April 25, 2024

5 min read

The Art of the Exit in PE: Key Insights from the Webinar

Last week saw our most recent webinar – The Art of the Exit in PE: Navigating Timing, Strategies, and Deal Structuring for Maximum Returns in 2024 – take place. Private equity exit deals nosedived last year, recording a 64% drop from a peak in 2021, according to Pitchbook data.

This adds uncertainty to an already turbulent backdrop of inflation, high credit costs, and geopolitical turmoil, but there are still several reasons for optimism – which this webinar explored further in detail. 

Hosted by our co-founder and CEO, Sam Glasswell, the discussion featured Oliver Parker, Partner Software and Tech Services at Alantra, and Christian Nentwich, Founder and Board Member of Duco.

The three discussed a wide range of topics, including:

  • The factors leading to plunging exit deals and what this meant for PE firms
  • What the market looks like for firms that are still interested in acquisitions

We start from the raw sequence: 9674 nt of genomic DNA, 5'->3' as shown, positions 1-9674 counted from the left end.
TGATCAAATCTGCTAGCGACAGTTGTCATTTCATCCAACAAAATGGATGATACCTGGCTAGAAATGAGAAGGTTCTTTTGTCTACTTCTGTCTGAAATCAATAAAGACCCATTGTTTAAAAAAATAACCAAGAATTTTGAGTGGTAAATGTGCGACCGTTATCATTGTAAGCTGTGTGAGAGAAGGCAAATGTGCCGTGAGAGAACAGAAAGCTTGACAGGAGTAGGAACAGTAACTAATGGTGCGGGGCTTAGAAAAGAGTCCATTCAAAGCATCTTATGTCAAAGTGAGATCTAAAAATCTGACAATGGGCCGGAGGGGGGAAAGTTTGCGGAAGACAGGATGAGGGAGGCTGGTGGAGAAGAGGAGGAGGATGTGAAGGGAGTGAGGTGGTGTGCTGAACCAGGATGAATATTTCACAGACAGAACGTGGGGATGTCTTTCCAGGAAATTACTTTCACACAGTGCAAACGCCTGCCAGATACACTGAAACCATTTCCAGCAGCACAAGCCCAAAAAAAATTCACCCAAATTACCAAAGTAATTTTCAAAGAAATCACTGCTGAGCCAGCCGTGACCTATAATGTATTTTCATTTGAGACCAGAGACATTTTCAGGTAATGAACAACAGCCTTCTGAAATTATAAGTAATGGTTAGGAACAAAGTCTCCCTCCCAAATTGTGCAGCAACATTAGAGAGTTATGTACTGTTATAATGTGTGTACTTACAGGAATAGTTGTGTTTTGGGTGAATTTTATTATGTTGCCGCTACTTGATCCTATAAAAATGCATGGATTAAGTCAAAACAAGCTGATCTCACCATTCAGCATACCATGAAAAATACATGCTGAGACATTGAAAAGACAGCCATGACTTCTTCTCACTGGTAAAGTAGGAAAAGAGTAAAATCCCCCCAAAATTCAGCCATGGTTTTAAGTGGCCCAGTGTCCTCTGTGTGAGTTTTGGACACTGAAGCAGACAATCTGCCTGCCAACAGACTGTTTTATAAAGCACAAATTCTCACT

• Why building relationships has never been more critical and what it could really cost if this is ignored
  • 2024 going forward: cautious optimism and take-privates

Click here to watch the full webinar.

What is your perspective on where the industry stands now?

2023 was a very challenging year, and while we’re starting to see signs that things are picking up, we’re obviously nowhere near the former peak and won’t be any time soon.

“You can’t really sugar coat it, 2023 was a really difficult time,” Parker summarised. The difficulties were felt across all sectors, but some held up better than others such as technology and B2B software.